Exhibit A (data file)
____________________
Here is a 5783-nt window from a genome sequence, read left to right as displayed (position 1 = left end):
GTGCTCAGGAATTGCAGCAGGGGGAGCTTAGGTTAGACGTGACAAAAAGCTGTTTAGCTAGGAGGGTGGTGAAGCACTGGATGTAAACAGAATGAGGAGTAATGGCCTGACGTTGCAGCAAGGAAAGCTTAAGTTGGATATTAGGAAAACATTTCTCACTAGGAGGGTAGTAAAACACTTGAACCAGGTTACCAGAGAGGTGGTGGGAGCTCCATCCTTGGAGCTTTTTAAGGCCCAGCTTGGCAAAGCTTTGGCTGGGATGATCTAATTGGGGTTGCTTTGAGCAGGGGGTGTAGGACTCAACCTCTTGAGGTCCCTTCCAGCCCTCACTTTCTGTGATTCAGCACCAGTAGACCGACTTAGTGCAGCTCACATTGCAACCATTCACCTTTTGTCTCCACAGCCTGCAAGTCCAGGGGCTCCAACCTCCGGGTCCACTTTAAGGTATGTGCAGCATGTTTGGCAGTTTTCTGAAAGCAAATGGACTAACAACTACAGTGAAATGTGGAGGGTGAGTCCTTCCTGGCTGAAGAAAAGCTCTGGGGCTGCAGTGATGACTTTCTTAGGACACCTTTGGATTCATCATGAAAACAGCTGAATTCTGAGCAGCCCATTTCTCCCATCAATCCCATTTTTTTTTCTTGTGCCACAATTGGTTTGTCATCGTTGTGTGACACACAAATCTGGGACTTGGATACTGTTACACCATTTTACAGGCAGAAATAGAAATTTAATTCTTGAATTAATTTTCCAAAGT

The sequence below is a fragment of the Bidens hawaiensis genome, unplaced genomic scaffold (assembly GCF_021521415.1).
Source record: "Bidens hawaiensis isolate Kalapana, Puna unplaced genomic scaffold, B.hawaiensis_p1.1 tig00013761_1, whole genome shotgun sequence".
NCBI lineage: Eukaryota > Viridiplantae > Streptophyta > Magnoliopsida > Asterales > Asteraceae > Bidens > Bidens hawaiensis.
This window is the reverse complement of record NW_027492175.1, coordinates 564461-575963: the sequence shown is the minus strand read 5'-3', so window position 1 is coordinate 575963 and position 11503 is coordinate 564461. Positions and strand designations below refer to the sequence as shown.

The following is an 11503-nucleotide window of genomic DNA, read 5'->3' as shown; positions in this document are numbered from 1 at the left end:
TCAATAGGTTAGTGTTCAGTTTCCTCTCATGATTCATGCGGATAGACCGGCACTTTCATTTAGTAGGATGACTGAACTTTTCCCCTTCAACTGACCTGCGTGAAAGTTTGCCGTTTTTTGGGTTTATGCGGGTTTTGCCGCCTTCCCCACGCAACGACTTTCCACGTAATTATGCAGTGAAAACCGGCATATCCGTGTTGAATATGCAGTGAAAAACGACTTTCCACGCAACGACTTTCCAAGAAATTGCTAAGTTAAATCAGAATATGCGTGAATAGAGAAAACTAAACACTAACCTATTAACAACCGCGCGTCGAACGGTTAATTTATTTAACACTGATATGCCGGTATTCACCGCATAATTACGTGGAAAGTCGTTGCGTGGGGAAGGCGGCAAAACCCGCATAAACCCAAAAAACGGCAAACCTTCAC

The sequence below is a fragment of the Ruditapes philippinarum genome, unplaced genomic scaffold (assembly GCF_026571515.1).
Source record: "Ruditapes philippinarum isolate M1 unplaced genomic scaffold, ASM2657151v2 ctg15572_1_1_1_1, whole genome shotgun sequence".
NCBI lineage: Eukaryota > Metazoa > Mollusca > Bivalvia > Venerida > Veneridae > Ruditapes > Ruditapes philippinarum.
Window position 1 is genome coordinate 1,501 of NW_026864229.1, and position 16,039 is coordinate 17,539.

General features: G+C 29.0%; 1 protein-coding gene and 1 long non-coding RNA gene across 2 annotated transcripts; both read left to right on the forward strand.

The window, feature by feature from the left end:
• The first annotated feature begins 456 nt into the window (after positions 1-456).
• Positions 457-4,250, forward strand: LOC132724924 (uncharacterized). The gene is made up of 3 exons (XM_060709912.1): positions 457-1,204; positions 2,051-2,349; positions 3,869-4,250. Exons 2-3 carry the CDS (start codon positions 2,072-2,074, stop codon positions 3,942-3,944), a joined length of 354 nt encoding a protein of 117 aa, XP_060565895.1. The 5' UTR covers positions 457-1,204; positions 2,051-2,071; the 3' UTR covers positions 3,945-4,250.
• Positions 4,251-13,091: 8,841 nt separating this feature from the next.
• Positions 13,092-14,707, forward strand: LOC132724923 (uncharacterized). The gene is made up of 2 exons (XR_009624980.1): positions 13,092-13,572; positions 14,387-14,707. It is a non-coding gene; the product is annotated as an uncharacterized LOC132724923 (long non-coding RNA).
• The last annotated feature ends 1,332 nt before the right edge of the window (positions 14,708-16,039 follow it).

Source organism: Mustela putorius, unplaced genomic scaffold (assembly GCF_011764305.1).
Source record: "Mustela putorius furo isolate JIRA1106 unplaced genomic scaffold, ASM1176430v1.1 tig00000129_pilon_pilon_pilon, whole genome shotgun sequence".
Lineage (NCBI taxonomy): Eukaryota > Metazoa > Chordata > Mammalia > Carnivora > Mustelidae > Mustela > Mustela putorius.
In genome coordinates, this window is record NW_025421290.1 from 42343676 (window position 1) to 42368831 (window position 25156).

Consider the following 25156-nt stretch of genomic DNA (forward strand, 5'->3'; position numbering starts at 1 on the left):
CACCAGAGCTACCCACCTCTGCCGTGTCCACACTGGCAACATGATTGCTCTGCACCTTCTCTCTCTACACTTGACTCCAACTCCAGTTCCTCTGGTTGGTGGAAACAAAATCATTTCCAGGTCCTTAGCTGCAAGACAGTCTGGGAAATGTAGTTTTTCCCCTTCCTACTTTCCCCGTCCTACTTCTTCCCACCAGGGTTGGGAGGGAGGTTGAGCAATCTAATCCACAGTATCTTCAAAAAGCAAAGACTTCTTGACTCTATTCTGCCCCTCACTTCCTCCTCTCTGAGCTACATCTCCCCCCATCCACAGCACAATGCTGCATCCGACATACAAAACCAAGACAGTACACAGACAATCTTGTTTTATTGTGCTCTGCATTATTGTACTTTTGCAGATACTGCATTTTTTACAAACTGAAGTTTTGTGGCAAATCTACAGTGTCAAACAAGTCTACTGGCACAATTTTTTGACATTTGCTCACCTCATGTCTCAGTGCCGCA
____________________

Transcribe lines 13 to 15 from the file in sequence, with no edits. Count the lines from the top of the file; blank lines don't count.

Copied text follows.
General features: G+C 29.0%; 1 protein-coding gene and 1 long non-coding RNA gene across 2 annotated transcripts; both read left to right on the forward strand.

The window, feature by feature from the left end:
• The first annotated feature begins 456 nt into the window (after positions 1-456).